Dr. Ravindra Chibbar
Canada Research Chair in Molecular Biology for Crop Quality
For Ravindra Chibbar, crop quality lies with the taste of the consumer. As a major exporter of agricultural products, Canada relies on its researchers to develop crops that satisfy changing consumer tastes for everything from nutrition to mouth feel.
Carbohydrates and proteins, the two major components that determine quality and end use for cereals and pulses, are his main targets.
Consider starch, a major storage carbohydrate in grains. Starch is everpresent in our lives, from toast at breakfast to bowl of noodles at lunch and side dish of potatoes at supper. Even that after-work beer owes its existence to this essential molecule.
Starch is made of thousands of glucose molecules joined together to form water-insoluble granules. Only in wheat, barley, rye and triticale, these granules come in two sizes, A (large) and B (small). Both are composed of amylose, an essentially linear chain, and amylopectin containing highly branched chains of glucose molecules.
Wheat with more than 85 per cent amylopectin can be used to make high quality Japanese udon noodles. The opposite scenario, high amylose wheat, produces bread with less digestible starch, and hence fewer calories absorbed.
Companies that extract gluten from wheat dislike starch with small granules because these are hard to wash away during the gluten extraction process. Brewers, on the other hand, like large-granule barley starch, as they feel it allows more beer from the same amount of grain.
By identifying the genes responsible for starch biosynthesis in cereals, Chibbar and his team have developed markers – genetic tags that can quickly identify desirable traits from varieties around the world. Armed with these tools, crop breeders at the College of Agriculture’s Crop Development Centre can easily choose the candidates most likely to deliver improved quality. This partnership has already yielded an amylosefree waxy wheat, due to arrive in Canadian fields in 2005.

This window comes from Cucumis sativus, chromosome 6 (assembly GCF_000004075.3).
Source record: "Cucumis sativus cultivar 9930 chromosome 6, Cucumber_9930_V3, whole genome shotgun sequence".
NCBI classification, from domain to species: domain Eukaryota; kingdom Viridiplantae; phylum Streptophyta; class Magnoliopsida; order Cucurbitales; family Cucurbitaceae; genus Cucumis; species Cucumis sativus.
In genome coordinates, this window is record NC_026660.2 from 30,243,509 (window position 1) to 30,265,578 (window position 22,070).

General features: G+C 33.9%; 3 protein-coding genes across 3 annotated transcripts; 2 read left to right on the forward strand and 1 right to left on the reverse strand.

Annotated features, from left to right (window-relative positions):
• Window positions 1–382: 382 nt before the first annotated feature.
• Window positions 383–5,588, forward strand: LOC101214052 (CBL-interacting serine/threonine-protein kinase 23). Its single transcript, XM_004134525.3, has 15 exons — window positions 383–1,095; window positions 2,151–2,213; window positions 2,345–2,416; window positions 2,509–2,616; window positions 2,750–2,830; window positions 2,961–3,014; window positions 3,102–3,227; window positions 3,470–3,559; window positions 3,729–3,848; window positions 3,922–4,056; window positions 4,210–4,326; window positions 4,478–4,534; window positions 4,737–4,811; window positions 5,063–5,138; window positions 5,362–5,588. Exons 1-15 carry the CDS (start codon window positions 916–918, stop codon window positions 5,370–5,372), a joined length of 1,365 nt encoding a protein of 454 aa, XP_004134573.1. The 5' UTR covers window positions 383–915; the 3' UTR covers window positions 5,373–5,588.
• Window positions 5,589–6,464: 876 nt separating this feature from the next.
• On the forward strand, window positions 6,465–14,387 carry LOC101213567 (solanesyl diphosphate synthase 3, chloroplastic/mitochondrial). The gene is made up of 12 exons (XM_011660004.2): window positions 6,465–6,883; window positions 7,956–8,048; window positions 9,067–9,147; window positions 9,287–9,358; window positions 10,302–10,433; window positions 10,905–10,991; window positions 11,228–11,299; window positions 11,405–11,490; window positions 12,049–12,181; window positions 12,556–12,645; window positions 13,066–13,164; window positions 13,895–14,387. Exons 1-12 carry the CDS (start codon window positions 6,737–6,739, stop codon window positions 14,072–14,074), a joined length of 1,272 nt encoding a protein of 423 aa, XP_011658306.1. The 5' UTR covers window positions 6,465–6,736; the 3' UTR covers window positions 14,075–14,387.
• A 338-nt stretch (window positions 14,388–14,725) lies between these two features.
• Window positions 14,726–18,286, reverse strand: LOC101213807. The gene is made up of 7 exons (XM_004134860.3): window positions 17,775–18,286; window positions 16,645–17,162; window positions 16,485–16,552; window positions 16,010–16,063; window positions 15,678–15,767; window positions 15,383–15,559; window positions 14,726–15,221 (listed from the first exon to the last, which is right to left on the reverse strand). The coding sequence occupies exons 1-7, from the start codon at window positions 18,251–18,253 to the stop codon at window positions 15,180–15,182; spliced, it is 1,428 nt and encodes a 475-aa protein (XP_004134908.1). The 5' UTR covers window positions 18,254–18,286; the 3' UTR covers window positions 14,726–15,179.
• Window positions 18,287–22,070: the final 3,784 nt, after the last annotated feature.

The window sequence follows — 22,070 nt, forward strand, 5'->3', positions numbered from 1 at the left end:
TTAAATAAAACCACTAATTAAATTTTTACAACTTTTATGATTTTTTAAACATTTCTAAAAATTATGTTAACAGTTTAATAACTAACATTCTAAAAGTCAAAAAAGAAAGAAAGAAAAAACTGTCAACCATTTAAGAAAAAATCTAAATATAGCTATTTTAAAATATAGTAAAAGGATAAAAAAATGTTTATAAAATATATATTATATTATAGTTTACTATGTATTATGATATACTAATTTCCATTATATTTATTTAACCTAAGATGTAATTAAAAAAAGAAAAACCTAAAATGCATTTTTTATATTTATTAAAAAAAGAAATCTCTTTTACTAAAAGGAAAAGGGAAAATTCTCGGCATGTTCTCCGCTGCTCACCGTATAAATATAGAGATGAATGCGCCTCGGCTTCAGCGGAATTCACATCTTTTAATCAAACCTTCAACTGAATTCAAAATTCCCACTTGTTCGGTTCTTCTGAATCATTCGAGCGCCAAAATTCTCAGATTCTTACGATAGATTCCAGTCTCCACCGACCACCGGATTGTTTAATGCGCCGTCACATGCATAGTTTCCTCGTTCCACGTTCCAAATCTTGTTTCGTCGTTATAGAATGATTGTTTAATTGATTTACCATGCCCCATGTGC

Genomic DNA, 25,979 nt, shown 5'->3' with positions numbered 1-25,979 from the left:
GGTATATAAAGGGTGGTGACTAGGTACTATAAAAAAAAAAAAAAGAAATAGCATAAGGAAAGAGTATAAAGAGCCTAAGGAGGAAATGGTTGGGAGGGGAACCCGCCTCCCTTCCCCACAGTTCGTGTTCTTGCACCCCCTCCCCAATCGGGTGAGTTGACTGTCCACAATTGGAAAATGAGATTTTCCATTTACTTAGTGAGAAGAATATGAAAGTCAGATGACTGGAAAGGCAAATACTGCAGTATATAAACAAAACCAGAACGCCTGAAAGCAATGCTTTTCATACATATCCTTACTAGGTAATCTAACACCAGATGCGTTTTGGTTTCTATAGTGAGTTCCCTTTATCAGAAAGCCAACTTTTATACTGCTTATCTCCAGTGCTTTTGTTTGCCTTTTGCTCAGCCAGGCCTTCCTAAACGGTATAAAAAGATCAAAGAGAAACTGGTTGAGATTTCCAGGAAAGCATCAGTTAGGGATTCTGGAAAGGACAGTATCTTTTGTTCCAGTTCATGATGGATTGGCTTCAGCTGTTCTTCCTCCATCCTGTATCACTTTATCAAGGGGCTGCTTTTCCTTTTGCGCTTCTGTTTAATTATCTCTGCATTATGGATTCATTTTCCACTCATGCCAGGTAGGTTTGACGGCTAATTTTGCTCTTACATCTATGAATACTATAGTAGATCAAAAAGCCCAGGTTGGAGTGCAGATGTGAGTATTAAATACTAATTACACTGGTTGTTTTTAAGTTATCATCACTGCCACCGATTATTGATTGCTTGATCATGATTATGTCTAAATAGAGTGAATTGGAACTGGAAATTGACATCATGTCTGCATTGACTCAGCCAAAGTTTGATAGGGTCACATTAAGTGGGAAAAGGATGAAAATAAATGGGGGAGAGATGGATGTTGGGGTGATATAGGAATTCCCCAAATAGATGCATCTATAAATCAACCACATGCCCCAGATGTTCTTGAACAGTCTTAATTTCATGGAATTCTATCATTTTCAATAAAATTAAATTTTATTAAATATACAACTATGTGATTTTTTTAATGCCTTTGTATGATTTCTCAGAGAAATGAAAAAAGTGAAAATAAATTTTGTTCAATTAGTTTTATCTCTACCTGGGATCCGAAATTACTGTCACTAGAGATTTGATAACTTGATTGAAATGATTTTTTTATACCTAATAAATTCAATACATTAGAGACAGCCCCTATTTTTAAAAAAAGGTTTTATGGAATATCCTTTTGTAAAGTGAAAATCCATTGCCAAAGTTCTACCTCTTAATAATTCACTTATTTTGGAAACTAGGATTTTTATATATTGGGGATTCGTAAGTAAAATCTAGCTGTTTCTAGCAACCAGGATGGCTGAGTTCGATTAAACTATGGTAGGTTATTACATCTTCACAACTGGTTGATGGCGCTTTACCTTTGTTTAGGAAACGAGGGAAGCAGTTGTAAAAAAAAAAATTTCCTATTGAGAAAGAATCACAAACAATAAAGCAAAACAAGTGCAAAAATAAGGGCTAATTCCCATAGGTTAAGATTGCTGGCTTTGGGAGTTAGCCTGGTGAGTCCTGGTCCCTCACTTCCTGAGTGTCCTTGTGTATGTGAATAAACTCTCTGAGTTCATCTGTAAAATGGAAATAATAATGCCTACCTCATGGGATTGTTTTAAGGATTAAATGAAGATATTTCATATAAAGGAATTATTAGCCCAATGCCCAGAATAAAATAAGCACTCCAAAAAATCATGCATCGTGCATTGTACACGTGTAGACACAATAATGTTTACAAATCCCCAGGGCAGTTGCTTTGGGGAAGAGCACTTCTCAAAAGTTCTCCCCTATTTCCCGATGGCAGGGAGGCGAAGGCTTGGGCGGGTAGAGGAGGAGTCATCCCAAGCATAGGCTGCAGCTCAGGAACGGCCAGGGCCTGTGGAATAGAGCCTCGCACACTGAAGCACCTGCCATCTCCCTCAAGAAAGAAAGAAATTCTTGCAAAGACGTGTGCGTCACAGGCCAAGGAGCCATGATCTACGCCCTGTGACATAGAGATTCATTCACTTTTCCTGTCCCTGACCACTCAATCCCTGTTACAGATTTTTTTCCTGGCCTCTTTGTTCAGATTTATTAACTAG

While Chibbar’s specialty is how plants make carbohydrates like starch, some of his work has other applications. He and his colleagues patented a genetic promoter for wheat that promises to be a powerful tool for variety improvement and even molecular farming.
“This promoter is associated with starch deposition in the grain, so one can use it to deposit any desirable product,” he says. “This could be anything–a pharmaceutical, nutritionally beneficial product or coloring agent.”
Chibbar is also part of a major effort funded by Genome Canada to unlock the secrets of frost tolerance in cereals, particularly wheat. For years, plant breeders have been stuck on a cold-tolerance plateau with this crop. Frost-hardy rye, for example, has been crossed with durum wheat to create triticale, but the hybrid succumbs to the cold as easily as its wheat parent.
“The idea is to use molecular biology tools to understand the molecular basis of cold-tolerance” he says. “Once we have these tools, such as molecular markers, and the key genes characterized – then the knowledge can be used by winter wheat breeders to break the cold tolerance plateau.”
A new challenge for Chibbar and his team are pulse crops like lentils and peas. In the past 30 years, Saskatchewan has grown into the dominant world exporter in some of these crops. However, as any schoolchild knows, a diet high in pulses has consequences.
Chibbar intends to harness the same tools that have brought such success in cereals to pulses. The aim is to use marker-assisted breeding to reduce oligosaccharides – the complex sugars that cause digestive upset. Improved varieties may help farmers capitalize on a North American trend.
“People are moving towards having more vegetarian meals, especially in the U.S.,” he says. “Legumes play an important role in providing the protein part of these diets.”